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The Comic Sans Trick

Just in time for the March Slice of Life Story Challenge, and also at that time of year when your students (if they are old enough to type) might be ready for a boost to increase engagement, stamina, and volume, the internet has proved itself useful and has given us the Comic Sans trick.

But before I tell you about it, you have to understand the context. In case you weren’t aware, Comic Sans–that playful, childlike font that your students probably love to use in multiple colors—provokes annoyance, ire, even flat out rage in many people, especially writers.

Comic Sans, I have always been taught, is the worst font. This font is the butt of office jokes, and there are entire Facebook pages and websites devoted to banning comic sans completely. Articles in respected news outlets and magazines have reported on how much we love to hate this font (see Huffington Post’s coverage here, the New Yorker Magazine here, and the BBC here).

This amazing website is devoted to all the reasons why nobody should be using Comic Sans, just a few of which include:

  • It is a comical font, intended for children, not for serious information.
  • It can be difficult to read, in part because it is a “sans serif” font, not well suited for many lines of text.
  • It uses lines at varying angles to form the letters, and there’s little to no uniformity in the design, making it appear disheveled and messy.
  • Whether deserved or not, many will judge you (harshly) for using it.

So where am I headed with this? What can Comic Sans do to help you and your students?

Despite how much people despise this typeface, it turns out that if you use Comic Sans to draft you will write more and you will write faster. I’m not kidding. Try it.

I didn’t believe it, so I tried it today. I wrote double my usual word count in half the time. Don’t believe me? You don’t have to take my word for it.

This article, titled Get Over Yourself and Start Writing in Comic Sans explains some of the reasoning behind why this trick works, and so does this one, titled The Font You Hate Might Actually Save You.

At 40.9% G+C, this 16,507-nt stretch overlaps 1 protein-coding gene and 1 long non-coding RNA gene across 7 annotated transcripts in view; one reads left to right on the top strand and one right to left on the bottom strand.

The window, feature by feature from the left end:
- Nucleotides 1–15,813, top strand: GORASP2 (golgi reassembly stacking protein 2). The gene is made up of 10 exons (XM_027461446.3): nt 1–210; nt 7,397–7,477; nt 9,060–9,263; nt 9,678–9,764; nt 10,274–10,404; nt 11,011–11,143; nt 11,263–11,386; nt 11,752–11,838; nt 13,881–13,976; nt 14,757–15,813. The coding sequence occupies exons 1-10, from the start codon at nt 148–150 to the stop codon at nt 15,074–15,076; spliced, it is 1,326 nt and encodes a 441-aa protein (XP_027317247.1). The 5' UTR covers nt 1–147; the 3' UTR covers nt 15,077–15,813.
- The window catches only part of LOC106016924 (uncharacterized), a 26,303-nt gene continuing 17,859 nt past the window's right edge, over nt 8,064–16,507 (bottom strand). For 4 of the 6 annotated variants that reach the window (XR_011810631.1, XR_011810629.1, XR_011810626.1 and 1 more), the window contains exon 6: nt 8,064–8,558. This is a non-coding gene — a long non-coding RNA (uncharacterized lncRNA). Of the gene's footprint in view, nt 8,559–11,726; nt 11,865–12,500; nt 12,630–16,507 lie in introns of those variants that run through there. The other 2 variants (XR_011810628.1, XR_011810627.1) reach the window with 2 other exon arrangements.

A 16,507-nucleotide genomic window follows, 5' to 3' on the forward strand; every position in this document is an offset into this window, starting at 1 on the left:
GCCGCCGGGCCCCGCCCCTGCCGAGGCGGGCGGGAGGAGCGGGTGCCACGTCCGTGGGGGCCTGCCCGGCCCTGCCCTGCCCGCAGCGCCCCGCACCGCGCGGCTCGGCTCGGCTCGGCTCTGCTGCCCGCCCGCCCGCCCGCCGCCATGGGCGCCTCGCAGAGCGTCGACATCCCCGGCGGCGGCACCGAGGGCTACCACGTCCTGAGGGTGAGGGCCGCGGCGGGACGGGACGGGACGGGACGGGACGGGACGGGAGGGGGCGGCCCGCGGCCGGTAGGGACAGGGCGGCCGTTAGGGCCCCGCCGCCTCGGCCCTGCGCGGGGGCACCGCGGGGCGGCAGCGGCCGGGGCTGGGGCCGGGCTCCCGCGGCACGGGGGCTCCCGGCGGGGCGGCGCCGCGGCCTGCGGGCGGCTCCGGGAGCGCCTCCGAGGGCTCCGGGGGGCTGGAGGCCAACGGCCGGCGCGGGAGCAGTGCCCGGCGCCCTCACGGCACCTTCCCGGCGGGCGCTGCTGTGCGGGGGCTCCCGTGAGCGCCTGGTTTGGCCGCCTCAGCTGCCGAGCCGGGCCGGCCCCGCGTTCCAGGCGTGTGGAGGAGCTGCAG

So, as you head into the March Slice of Life Challenge, if you find yourself needing a little boost in productivity, there you have it: Comic Sans. You’re welcome.

Categories

drafting, stamina, volume

BethMooreSchool View All

Literacy Coach, Consultant, Author, Graduate Course Instructor, and Mom. Passionate about fostering a love of reading and writing in learners of all ages.

13 thoughts on “The Comic Sans Trick Leave a comment

  1. Well, I am so happy to read this! I happen to be a fan of this font. Maybe it’s because my roots in teaching are from kindergarten. I’ve used it, and century gothic, for many years with my students. It is my default font for emails, and pretty much ANYTHING, but formal, academic papers. I don’t really care who judges me for using it, and now, I’ll gladly pass a love of this font along to my students! #comicsanslover #comicsansproud #comicsansstrong 😀

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  2. Love this! You have really got me thinking. My daughter-in-law is a Comic Sans hater – and we joke about this a lot, b/c I love to use Comic Sans for my preschoolers’ words…I feel it is easier for them to read.

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  3. Oh my gosh, Beth… I can’t wait to try this! I know the teachers I work with have students who struggle with volume and writer’s block, so I am sharing your post with them today. Like Margaret said, why not be willing to try anything to remedy these issues! Thanks for sharing this with us 🙂

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  4. I read a while back that teachers should use Comic Sans on handouts for students because it forces them to pay more attention to instructions. I think it was in the book “Make It Stick: The Science if Effective Learning,” and the author cited research.

    Once I have an idea, I tend not to have problems writing a lot, and I know my blog posts on SOL Tuesday are typically longer than others’ who participate. People in this community tend to comment more on short posts, but I’ve adopted the mindset that if blogging is about developing a writing habit and honing my skills, I must stay true to my purpose for each post, and the reason I started my blog.

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  5. Well, this post was enlightening in so many ways! I had no idea comic sans had such a reputation! I use it all the time….but, when I read the description (making it appear disheveled and messy) , and the comments, I think it would make a fascinating personality study. We, teachers, tend to tolerate disheveled and messy better than the general population!

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  6. You know I’m with you when it comes to my disdain of this font. All I keep thinking is “go ahead and draft with it, but please change it to something more respectable before hitting print or publish.” Does this make me a font snob?

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  7. This is such a fun post. I have had the Comic Sans conversation with a few people who are seriously against the use of the font. I think it’s cute and fun (exactly what they have about it). Now I’m going to go try the trick on one of my SOLC slices (that I am trying to prepare ahead of time so I can make it through March). Thanks for this!

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    • I don’t understand, either! I’ve read that it is an easier font for some people with dyslexia to read and to write with. Although, I do agree that published work in middle school and beyond needs a different font.

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